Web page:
Well, things have indeed moved on a bit in Ireland. Siro
came on the scene and announced that it would run FTTH using the ESB (equivalent of UK national grid I suppose) ducting and overhead suplply lines to 500k premises (Ireland has just 2.3m premises in total). This roll out has not yet commenced beyond trial areas but looks set to commence imminently.
Eircom (legacy telco, BT equivalent), in response announced it would roll out FTTH in 66 towns over the next 3 years. This roll out has commenced. Eircom were quite clever. They blew lots of extra dark fibre from their exchanges to their VDSL street cabinets and will use these to carry on beyond the cabinets with FTTH. The cabinets themselves are easily up-gradable to host the GPON gear to split the fibre feeds out. Eircom always planned to go FTTC->FTTH. All that changed is that they have been pushed into the upgrade earlier than they might have liked.
Last year the government completed a map based on what commercial operators said was viable to serve with fast broadband commercially (requiring no subsidy). The government then announced the remaining 760k premises that would not be served commercially would get at least 30Mbps subsidised by the state.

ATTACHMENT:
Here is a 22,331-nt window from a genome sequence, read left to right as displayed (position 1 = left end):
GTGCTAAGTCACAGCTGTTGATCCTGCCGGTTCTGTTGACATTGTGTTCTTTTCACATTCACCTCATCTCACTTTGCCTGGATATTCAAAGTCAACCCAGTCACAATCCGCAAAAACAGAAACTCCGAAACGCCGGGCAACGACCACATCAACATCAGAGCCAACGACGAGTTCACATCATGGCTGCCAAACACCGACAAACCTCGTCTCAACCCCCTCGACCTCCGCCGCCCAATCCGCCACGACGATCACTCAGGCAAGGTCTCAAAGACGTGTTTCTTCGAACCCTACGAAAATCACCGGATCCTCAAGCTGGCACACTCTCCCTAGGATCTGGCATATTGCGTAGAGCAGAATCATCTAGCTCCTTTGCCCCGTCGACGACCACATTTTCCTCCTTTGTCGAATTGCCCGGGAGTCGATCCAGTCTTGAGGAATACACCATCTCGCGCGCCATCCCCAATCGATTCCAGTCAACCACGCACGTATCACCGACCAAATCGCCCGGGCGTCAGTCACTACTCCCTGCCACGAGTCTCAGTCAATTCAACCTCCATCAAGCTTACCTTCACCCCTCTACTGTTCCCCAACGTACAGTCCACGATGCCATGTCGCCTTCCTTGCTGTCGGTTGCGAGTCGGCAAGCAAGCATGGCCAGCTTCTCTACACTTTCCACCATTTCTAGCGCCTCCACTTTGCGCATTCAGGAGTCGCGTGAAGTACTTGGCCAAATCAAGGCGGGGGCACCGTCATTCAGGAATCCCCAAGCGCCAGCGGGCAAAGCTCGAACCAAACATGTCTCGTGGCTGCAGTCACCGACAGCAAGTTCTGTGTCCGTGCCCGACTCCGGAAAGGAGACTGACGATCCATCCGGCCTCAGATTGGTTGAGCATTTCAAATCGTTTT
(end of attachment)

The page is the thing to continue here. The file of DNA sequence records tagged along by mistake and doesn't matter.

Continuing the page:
Eircom then just this Monday suddenly announced that they would serve 300k of those 760k premises with FTTH, which is a real game changer. These are, amazingly, often extremely small/remote exchange, with a few dozen lines. Eircom believes that FTTH is the solution to Ireland's rural broadband problems.
. I look on with envy at my home country from my adopted Germany. We here are being left in the broadband dust by smaller countries like Ireland and the baltic states. Deutsche Telekom has rolled out barely any vectoring and FTTH in maybe 10 towns on a limited basis and only up to a piddly (for fibre) 150Mbps.